Motoring Writer Ian Lamming bumps heads with an old friend, Toyota’s brand new Supra
SO what’s trending? So what’s trendy? So what’s what?
Well? Toyota doesn’t care and neither do I. If you follow the latest trend, strive to be always on-trend and pride yourself on being trendy then chances are your motoring experience is going to be as dull as ditch water.
That’s because the current trend, or as the auto industry calls it, ‘a once-in-a-hundred-years revolution’, is towards technological innovations such as electric power, autonomous driving and artificial intelligence.
So most modern cars are high-tech modes of transport with the emphasis on safety, efficiency, ecology.
That’s why they are so easy to drive, require the bare minimum input from the driver – who is virtually a passenger nowadays – and tend to be devoid of personality and the old fun factor of yesteryear.
Toyota is bucking that trend and new Supra is the antithesis of society’s modern obsession. This has been a deliberate attempt by the manufacturer to try and retain some semblance of spirit, individuality and character in a new car – and that dictat has come from the very top.
Toyota’s President Akio Toyoda loves to drive, in fact he spent countless hours bazzing an old Supra around the Nürburgring circuit in Germany to become a ‘Master Driver’. He fully admits that Supra is like an old friend and holds a special place in his heart.
Even when Toyota had no plans to make a new Supra, just like a lot of other diehard fans around the world, he secretly wanted to make it happen.
He got his way and guess where the fifth generation was conceived and born? Yes, that’s right the Nürburgring Nordschleife and as a result is a complete hoot to drive.
Toyota bosses also insisted on visiting enthusiasts’ clubs around the world to talk to owners of previous Supras, asking them for their bare minimum requirements.
Strange, they didn’t visit me and I always loved the old Supra. I had a black one once which I called the Batmobile.
The answer always came back that Supra had to be a straight-six turbo with a front engine/rear-wheel drive configuration – and I would go along with that.
Once that had been established then it was a case of handing the project over for the ‘GR’ treatment; that stand for Toyota’s Gazoo Racing division, the umbrella organisation for the firm’s global motorsports programme.
They’re none too shabby; in the space of a year they achieved top level success in winning the Le Mans 24 Hours in the FIA World Endurance Championship, the Manufacturers’ Championship in the FIA World Rally Championship and the 2019 Dakar rally.
Engineers and designers strive to develop people through participation in motorsport; create fans through the excitement of motorsport; and apply the knowledge gained from motorsport to make cars even better and fun to drive on the road. What a great ethos.
Rose tinted glasses firmly in place there is certainly no disappointment in the way new Supra looks.
Runway-long bonnet, compact body and double-bubble roof get the juices flowing, while the rear boasts muscular rear wings and an arcing integrated spoiler. Add gargantuan 19in alloys and the perfect aesthetic is complete.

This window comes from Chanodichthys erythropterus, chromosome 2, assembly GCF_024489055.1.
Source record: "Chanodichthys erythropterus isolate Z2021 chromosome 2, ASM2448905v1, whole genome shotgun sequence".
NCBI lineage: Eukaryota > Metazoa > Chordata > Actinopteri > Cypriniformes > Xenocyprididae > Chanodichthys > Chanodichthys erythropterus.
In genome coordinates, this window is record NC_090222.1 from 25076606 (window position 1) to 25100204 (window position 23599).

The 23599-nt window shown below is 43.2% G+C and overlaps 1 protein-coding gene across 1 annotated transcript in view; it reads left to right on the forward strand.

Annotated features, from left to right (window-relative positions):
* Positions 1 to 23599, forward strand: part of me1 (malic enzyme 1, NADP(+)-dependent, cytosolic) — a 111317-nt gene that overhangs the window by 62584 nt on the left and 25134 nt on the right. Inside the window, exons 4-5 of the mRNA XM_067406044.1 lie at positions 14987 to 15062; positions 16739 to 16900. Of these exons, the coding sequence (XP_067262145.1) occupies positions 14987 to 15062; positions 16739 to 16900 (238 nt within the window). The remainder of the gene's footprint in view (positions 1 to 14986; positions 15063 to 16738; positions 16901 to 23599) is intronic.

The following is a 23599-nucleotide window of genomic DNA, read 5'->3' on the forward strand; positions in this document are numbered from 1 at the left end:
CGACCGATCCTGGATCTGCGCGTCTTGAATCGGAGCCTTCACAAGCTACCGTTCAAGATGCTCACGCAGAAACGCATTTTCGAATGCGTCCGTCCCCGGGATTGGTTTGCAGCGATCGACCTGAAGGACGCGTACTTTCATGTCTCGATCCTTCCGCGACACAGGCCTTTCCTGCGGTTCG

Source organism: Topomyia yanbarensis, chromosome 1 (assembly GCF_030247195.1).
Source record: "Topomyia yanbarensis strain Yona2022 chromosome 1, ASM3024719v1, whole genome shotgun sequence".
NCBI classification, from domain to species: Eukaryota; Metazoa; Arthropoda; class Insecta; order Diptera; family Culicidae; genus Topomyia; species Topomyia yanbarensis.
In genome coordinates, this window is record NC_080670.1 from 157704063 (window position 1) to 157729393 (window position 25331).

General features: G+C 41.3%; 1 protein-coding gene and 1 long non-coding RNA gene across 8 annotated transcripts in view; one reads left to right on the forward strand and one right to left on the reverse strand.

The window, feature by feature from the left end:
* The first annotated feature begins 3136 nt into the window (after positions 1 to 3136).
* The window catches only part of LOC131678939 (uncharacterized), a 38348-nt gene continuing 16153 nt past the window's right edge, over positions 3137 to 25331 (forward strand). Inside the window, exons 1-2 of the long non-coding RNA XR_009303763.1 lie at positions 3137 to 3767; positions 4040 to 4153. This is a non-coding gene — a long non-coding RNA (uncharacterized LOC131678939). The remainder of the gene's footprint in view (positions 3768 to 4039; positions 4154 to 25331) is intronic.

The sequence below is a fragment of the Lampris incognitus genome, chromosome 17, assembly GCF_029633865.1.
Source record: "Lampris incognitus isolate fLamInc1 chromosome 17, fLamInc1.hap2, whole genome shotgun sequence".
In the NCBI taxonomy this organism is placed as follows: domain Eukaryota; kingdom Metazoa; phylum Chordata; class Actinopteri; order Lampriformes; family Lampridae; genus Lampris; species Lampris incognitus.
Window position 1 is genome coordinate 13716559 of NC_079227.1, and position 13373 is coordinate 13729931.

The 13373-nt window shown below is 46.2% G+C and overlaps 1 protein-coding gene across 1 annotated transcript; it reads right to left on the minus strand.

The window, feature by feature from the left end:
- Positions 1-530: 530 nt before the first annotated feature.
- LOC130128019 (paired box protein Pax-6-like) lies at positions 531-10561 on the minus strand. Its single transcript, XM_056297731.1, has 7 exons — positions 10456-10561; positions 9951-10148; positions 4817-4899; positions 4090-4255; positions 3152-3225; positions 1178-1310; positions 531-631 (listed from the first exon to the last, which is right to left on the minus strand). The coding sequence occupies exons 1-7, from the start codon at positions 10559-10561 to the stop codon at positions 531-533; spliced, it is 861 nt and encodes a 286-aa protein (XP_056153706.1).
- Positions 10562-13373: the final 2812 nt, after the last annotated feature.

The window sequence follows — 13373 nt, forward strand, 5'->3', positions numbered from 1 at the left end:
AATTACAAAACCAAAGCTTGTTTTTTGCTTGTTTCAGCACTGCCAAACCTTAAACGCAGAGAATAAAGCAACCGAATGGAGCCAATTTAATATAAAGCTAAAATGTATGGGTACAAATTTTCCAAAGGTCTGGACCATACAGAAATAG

Open the door, slip in a left leg, then stumble, bang your head on the low roofline, before dropping unceremoniously down into leather bucket seats, catching your coccyx on the way. Yes, Supra is low-slung and snug but, like most things in life, it’s worth the pain.
Fire-up the straight six and all is forgotten and forgiven as it burbles menacingly in the background. For the brave of heart there is even launch control enabling full power take-offs from standstill while maintaining maximum traction – so that’s how you hit 62mph in just 4.3 seconds.
All that clout – 335BHP to be precise, pulling minimal weight – means Toyota has had to take care with other aspects of the Supra. As a result, structural rigidity is high, staggeringly so, even greater than the Lexus LFA hypercar, the centre of gravity is lower than the GT86 coupe and weight distribution is the ideal 50:50 front/rear.
The result is car which is gloriously poised and the driver can feel everything that is going on beneath its tyres. Balance, grip and ride are astounding and this is done without sacrificing any comfort. The steering is just so positive that you feel you are part of the car itself and the brakes are immensely powerful and controlled. The relationship between engine, automatic gearbox and chassis is sublime. Mr Toyoda is absolutely right – this is a driver’s car and it is immense fun.
Inside the two-seater cabin the head-up display, meters and paddle shifts all sit perfectly in line with the driver. There are additional switches on the three-spoke leather-bound steering wheel, which is shapely and great to grip. The 8.8-inch high-definition driver’s instrument display features a 3D-effect tachometer and shift indicator in the centre, a digital speed read-out to the left and infotainment and navigation information to the right.
The air conditioning control panel sits proud of the console and an 8.8-inch central multimedia display is mounted above the console, operated by touchscreen or rotary controller. In total, the cabin is a delight.
There are those who might, of course, prefer the badge of the BMW Z4 to that of a Toyota, thinking it may come with more kudos. But really? These people do not appreciate the cult status Supra holds among the sub-culture which follows drifting and the Fast and Furious genre.
So thank heavens, I say, for Toyota, a manufacturer which appreciates there is more to the journey than simply reaching the end. If that’s not on trend, then I’m happy to be untrendy and I’ll have much more fun along the way.
Toyota GR Supra Pro
Engine: 3.0 petrol turbocharged
Top speed: 155mph (limited)
Transmission: eight-speed automatic
CO2 g/km: 170